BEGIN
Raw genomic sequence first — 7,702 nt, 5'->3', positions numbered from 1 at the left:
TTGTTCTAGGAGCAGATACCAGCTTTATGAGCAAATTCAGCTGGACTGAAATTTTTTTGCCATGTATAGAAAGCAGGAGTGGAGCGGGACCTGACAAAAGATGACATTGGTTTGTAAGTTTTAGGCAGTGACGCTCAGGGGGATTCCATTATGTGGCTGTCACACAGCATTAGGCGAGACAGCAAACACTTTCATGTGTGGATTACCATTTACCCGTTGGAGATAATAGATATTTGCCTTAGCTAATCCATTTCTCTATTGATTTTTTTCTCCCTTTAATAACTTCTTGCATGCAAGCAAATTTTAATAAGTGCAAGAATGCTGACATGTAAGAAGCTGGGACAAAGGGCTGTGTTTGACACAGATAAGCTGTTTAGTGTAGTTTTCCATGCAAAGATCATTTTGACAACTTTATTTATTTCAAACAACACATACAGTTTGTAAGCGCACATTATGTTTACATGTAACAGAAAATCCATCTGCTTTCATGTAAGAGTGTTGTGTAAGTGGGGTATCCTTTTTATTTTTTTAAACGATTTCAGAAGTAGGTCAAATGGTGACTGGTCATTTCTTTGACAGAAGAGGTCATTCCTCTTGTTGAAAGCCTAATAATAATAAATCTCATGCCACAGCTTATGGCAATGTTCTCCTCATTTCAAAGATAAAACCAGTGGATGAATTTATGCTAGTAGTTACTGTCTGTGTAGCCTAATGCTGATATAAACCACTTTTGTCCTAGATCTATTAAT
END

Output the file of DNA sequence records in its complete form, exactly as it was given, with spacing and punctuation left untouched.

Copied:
Raw genomic sequence first — 7,702 nt, 5'->3', positions numbered from 1 at the left:
TTGTTCTAGGAGCAGATACCAGCTTTATGAGCAAATTCAGCTGGACTGAAATTTTTTTGCCATGTATAGAAAGCAGGAGTGGAGCGGGACCTGACAAAAGATGACATTGGTTTGTAAGTTTTAGGCAGTGACGCTCAGGGGGATTCCATTATGTGGCTGTCACACAGCATTAGGCGAGACAGCAAACACTTTCATGTGTGGATTACCATTTACCCGTTGGAGATAATAGATATTTGCCTTAGCTAATCCATTTCTCTATTGATTTTTTTCTCCCTTTAATAACTTCTTGCATGCAAGCAAATTTTAATAAGTGCAAGAATGCTGACATGTAAGAAGCTGGGACAAAGGGCTGTGTTTGACACAGATAAGCTGTTTAGTGTAGTTTTCCATGCAAAGATCATTTTGACAACTTTATTTATTTCAAACAACACATACAGTTTGTAAGCGCACATTATGTTTACATGTAACAGAAAATCCATCTGCTTTCATGTAAGAGTGTTGTGTAAGTGGGGTATCCTTTTTATTTTTTTAAACGATTTCAGAAGTAGGTCAAATGGTGACTGGTCATTTCTTTGACAGAAGAGGTCATTCCTCTTGTTGAAAGCCTAATAATAATAAATCTCATGCCACAGCTTATGGCAATGTTCTCCTCATTTCAAAGATAAAACCAGTGGATGAATTTATGCTAGTAGTTACTGTCTGTGTAGCCTAATGCTGATATAAACCACTTTTGTCCTAGATCTATTAAT